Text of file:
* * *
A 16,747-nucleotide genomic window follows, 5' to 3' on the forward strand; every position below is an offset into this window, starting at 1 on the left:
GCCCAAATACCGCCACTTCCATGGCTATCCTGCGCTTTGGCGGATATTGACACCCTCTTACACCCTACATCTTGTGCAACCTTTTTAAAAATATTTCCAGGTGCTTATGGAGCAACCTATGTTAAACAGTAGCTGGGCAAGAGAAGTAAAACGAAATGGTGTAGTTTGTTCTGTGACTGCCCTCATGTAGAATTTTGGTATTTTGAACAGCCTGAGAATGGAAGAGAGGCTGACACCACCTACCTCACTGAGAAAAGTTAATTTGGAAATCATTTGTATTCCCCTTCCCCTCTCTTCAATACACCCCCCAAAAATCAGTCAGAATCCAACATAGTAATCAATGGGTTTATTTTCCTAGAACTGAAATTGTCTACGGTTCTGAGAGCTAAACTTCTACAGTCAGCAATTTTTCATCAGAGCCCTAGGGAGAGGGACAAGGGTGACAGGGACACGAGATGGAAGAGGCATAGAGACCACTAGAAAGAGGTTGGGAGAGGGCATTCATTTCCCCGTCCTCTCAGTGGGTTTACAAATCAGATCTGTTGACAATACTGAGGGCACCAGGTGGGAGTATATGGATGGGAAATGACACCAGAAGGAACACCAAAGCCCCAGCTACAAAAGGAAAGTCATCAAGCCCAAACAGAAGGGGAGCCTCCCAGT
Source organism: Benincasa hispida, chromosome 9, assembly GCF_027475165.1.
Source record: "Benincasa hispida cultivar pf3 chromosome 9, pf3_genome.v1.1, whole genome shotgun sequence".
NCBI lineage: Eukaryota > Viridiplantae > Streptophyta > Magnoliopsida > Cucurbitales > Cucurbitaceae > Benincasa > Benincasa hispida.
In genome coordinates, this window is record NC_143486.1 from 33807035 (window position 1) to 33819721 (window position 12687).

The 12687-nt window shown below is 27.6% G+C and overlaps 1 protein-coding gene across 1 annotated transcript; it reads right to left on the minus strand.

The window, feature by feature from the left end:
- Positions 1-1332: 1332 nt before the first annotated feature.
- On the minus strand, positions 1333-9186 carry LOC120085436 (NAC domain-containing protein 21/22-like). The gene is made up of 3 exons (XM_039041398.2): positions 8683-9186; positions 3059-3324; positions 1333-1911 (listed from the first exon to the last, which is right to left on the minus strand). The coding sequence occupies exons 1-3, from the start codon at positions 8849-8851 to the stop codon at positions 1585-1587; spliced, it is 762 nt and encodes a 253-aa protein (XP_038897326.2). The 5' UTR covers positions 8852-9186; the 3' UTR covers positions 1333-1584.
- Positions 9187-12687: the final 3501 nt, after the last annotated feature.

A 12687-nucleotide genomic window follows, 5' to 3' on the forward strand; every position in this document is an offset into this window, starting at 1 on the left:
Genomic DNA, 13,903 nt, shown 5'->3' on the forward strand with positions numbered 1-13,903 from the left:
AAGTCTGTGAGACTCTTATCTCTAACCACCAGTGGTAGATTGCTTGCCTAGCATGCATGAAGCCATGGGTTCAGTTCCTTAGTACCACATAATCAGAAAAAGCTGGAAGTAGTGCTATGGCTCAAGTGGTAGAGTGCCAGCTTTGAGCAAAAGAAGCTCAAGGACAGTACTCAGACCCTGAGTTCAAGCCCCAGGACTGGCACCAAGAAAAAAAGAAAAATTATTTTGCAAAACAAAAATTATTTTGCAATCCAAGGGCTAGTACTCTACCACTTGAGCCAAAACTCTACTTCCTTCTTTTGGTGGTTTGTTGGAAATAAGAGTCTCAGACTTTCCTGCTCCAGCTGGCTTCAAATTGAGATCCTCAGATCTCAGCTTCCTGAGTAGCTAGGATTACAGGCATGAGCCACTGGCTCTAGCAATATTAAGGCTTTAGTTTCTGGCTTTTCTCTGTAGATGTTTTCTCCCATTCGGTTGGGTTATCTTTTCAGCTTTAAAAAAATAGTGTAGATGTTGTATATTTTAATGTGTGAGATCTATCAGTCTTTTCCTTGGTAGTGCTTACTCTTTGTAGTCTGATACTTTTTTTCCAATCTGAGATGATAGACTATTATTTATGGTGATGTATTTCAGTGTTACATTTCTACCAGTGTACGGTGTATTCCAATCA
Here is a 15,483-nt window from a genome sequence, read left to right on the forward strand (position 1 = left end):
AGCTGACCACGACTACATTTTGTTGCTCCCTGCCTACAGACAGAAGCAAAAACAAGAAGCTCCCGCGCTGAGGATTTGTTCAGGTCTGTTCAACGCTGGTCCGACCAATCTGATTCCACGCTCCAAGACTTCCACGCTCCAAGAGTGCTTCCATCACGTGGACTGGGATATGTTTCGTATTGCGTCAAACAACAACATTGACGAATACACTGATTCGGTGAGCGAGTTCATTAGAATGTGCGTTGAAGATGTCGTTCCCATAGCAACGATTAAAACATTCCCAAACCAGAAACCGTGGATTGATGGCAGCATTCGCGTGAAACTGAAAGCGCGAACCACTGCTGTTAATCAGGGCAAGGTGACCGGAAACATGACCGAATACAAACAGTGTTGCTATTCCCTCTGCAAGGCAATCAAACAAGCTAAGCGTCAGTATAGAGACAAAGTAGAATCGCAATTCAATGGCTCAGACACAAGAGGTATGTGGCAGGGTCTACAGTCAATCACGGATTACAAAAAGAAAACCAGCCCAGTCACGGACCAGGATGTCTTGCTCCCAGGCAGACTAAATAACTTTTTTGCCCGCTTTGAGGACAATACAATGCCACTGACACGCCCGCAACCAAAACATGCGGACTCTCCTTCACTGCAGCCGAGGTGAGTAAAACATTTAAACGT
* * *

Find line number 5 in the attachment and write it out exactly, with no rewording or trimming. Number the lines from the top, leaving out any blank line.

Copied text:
NCBI lineage: Eukaryota > Viridiplantae > Streptophyta > Magnoliopsida > Cucurbitales > Cucurbitaceae > Benincasa > Benincasa hispida.